“If people give you food, they’ll give you their hearts.” –César E. Chávez
Bow, WA – July 28, 2013 – Nineteen days into the Sakuma Brothers Farm, Inc. labor dispute the negotiation committee of Familias Unidas por la Justicia was able to distribute the emergency relief aid that the solidarity community delivered to the striking migrant farmworkers at Labor Camp 2 on Sakuma Brothers Farm.
When the farmworkers began their first work stoppage, they had no idea that they would be involved in a struggle for such a long period of time. From the very beginning, and consistently thereafter, over 240 Mixteco and Triqui speaking farmworkers and their families signed their names as proof of their consent to stop work twice and to declare their support of the 11 person, democratically elected, negotiation committee to resolve their 14 grievances with Sakuma Brothers Farms executives. When asked why, negotiations committee president for Familias Unidas por la Justicia Ramon Torres said:
We had a strike because the price they gave us was too low, and another crew had a better deal, we were on strike Wednesday and Thursday and returned to work on Friday, came back with an agreement, but that does not signify that this struggle is over, we have a list of 14 demands, we have been dealing with 5 and have 9 left to address.
Raul Merino, the chair of the public relations sub-committee of Familias Unidas por la Justicia in charge of documenting and distributing relief aid and worker relations said,
We want to finish those negotiations, in particular with Steven Sakuma because he is a reasonable man, because the chain of command does not work at the firm and we want to talk directly with him. So that next year we can just come back and work and not have to do this again.
EMERGING FARMWORKER LEADERS
Familias Unidas por la Justicia has been very active, on top of trying on the new process of determining piece rates collaboratively, the negotiations committee has developed their self-organization to reflect the demands and subtle and not-so-subtle attacks on their community’s self-determination and unity. One area that had to be developed almost immediately was to figure out how they were going to distribute the tremendous amount of relief aid that the solidarity community was contributing towards their struggle.
President Ramon Torres delivered the following statement at a Skagit and Whatcom Farmworker Community forum on July 29, 2013 on behalf of Families:
Thank you to everyone who has supported us. All of the people who have donated, we have a record of who you are, we had many of you provide signatures when you dropped off aid. We [the committee] stopped by each cabin to do a census of how many people needed food and supplies, we broke up into 4 teams to do this, Raul Merino is the one who is in charge of distributing the food. We have a report of all of the people who have received food, and all of the people who are in agreement with the strike. An important aspect regarding Rosalinda, she is not the head of this committee. I am the president of the 11 person committee, and I am the one who makes our decisions known. Rosalinda Guillen and Angelica Villa are witnesses, they can make an opinion, but the only ones who can make decisions are the 11 of us, with the backing of the 240 farmworkers. We have our own bank account, and Rosalinda is reporting to us what money is coming in. In the news and some members of the community are saying that Rosalinda is governing over us. And that is not so. That is why we didn’t want third parties to meddle in our negotiations.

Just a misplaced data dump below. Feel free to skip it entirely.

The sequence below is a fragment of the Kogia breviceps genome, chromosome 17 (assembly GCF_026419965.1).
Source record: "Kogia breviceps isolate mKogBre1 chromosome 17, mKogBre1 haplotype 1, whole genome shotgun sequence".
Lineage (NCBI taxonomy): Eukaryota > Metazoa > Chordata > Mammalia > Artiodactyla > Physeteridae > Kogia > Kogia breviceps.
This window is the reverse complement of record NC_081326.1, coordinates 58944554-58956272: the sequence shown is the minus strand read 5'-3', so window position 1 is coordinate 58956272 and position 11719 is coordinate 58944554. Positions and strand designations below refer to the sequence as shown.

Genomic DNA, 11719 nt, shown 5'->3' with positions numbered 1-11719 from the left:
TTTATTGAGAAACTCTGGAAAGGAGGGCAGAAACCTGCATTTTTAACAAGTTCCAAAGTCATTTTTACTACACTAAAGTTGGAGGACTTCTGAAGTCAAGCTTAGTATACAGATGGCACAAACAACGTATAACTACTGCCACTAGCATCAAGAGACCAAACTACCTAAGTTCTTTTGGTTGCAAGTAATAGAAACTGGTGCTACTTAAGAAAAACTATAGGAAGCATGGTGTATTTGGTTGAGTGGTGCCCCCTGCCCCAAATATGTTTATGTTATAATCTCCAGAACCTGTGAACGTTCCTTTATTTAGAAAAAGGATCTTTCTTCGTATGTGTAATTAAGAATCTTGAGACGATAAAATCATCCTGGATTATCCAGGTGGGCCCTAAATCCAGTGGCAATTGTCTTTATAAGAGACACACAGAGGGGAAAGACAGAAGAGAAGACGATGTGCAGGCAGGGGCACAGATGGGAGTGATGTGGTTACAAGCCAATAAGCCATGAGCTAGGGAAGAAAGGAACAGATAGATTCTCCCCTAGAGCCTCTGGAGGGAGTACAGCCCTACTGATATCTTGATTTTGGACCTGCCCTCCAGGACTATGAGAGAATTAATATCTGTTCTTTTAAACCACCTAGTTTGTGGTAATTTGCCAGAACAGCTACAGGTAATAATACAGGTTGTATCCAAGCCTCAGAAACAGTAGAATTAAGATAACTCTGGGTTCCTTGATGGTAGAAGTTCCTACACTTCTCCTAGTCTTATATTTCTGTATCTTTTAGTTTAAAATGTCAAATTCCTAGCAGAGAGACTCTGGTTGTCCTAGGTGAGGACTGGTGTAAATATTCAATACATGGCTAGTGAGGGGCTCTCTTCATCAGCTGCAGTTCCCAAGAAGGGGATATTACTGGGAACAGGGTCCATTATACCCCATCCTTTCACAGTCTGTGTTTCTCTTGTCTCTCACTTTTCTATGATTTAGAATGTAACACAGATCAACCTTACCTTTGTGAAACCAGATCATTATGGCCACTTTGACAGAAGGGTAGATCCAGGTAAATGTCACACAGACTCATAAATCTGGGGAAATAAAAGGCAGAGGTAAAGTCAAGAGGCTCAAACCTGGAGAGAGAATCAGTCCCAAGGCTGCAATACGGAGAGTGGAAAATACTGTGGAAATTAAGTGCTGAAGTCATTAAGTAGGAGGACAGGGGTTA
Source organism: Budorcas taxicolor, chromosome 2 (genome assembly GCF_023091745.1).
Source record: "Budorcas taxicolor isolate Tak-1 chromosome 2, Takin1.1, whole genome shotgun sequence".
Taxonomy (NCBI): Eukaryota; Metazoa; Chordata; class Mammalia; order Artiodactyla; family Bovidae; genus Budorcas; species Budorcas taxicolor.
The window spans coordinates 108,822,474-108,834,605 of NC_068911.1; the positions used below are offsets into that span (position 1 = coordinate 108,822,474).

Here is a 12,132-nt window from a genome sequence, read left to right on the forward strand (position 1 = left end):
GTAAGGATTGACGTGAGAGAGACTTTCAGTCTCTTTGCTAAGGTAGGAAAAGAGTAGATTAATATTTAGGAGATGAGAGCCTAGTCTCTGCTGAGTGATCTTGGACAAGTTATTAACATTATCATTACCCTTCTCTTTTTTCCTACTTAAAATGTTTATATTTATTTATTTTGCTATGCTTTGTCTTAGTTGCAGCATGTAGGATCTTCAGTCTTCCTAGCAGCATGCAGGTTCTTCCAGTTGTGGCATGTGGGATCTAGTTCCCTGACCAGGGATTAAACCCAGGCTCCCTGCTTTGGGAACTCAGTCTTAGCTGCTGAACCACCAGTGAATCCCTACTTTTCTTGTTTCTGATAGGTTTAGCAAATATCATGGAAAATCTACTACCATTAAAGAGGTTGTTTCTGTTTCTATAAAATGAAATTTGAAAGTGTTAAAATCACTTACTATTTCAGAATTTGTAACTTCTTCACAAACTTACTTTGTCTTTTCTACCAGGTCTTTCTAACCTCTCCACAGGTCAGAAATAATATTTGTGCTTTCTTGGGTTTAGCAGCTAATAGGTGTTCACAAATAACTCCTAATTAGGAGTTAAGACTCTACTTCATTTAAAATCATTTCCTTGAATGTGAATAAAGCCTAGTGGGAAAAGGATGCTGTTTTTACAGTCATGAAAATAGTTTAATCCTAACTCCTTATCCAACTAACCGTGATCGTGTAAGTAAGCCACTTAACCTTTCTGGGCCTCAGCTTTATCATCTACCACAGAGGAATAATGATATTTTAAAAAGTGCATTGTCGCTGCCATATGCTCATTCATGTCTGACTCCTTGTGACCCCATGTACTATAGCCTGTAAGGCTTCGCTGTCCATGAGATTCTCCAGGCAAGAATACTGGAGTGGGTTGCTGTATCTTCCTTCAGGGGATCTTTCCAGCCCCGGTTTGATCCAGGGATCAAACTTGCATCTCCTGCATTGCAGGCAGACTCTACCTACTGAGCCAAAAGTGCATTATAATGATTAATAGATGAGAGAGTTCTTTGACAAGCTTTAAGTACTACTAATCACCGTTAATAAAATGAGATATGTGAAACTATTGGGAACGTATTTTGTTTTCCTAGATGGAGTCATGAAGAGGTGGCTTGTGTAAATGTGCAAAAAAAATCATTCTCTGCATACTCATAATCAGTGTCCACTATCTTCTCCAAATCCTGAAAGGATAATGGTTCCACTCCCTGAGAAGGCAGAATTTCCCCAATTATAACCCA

The farmworkers take hospitality very seriously. When it comes to sharing food, the community leaders make sure that there is enough for everyone before proceeding to serve themselves. The farmworkers also offer all that they can, during the picket line of the second work stoppage, the committee pooled their own personal funds to buy water for those picketing, before relief aid began to arrive from the solidarity community.
Samaritan José Ortiz, whose food bank sponsored 4,000 individual solidarity meals during the second work stoppage, observed, “farmworkers jumped right in there to make sure that everyone was receiving something,” he continued, “one of the most amazing things that I saw was that the community came together, we brought a big pot of molé [mexican chili sauce], and all the farmworker women came out with beans and tortillas, it was beautiful!”
Cornelio, one of the committee members followed up, “we contributed, just as many of you did. Meanwhile the Sakumas were trying to buy off the scab workers with free sodas. You cannot buy a human being, that is not right!” Comida in this sense, has a very intimate and personal significance for the migrant farmworkers. This is why they chose to wait until there was enough food to distribute to everyone, before proceeding.
In an effort to be more transparent to the solidarity community about where their relief aid has gone, the committee authorized the distribution of photographs by Community to Community Development of the egalitarian distribution of resources to their community as well as logistical tools that they have purchased to help keep accurate records and to communicate with the world.
ON WORKPLACE DEMOCRACY